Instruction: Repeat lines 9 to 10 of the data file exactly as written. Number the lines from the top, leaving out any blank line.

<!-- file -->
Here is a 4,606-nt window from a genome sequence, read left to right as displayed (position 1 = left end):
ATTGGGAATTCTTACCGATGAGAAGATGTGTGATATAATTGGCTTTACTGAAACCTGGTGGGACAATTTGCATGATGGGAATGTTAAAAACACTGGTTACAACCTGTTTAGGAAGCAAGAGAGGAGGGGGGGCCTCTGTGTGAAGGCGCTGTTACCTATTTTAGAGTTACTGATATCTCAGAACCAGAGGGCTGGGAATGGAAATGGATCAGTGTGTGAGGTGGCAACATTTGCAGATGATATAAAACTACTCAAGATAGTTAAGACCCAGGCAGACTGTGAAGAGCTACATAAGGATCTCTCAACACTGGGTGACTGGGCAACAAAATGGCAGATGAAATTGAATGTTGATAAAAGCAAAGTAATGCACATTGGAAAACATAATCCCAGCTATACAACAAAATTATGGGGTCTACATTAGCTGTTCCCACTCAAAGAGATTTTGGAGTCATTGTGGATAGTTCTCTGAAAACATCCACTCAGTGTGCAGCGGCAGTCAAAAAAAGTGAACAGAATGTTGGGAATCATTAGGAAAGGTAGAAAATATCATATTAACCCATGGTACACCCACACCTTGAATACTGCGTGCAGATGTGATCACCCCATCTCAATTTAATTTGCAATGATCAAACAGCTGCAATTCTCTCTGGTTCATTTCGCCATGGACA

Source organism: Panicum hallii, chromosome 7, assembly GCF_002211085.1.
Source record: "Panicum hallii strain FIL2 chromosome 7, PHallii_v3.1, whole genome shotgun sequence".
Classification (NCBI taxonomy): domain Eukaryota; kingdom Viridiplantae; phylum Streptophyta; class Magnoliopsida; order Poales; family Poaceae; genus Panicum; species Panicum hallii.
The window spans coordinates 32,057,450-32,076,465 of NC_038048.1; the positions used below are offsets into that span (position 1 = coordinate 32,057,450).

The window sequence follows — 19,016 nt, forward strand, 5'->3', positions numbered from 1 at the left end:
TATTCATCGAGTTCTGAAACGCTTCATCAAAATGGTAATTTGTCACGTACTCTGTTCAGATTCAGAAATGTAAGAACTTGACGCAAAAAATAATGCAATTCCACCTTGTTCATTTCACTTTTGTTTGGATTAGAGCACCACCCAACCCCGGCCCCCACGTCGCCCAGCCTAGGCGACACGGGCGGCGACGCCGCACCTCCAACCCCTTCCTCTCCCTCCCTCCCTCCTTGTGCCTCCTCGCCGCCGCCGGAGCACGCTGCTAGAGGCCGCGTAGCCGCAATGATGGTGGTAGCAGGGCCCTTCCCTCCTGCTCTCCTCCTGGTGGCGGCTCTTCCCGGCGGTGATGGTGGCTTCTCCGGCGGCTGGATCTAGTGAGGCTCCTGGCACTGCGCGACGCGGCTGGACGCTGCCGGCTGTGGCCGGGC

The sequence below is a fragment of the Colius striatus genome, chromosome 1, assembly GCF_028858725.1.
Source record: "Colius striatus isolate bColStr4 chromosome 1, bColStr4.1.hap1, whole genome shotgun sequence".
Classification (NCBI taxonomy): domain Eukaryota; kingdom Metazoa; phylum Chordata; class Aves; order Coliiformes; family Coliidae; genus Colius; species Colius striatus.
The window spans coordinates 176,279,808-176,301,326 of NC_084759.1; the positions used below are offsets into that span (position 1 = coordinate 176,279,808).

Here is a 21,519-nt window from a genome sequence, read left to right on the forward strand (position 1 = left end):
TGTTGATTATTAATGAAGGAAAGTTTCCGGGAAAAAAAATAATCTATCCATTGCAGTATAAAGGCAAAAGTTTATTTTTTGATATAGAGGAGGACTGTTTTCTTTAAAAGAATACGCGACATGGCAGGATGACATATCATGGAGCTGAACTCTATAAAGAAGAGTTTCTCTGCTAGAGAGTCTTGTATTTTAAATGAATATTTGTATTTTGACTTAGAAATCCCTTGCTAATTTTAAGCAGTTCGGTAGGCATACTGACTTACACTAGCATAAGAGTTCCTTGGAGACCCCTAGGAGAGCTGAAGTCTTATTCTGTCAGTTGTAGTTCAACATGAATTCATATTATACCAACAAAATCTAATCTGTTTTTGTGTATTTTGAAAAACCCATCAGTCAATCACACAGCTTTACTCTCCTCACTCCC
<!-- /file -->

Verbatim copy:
The sequence below is a fragment of the Colius striatus genome, chromosome 1, assembly GCF_028858725.1.
Source record: "Colius striatus isolate bColStr4 chromosome 1, bColStr4.1.hap1, whole genome shotgun sequence".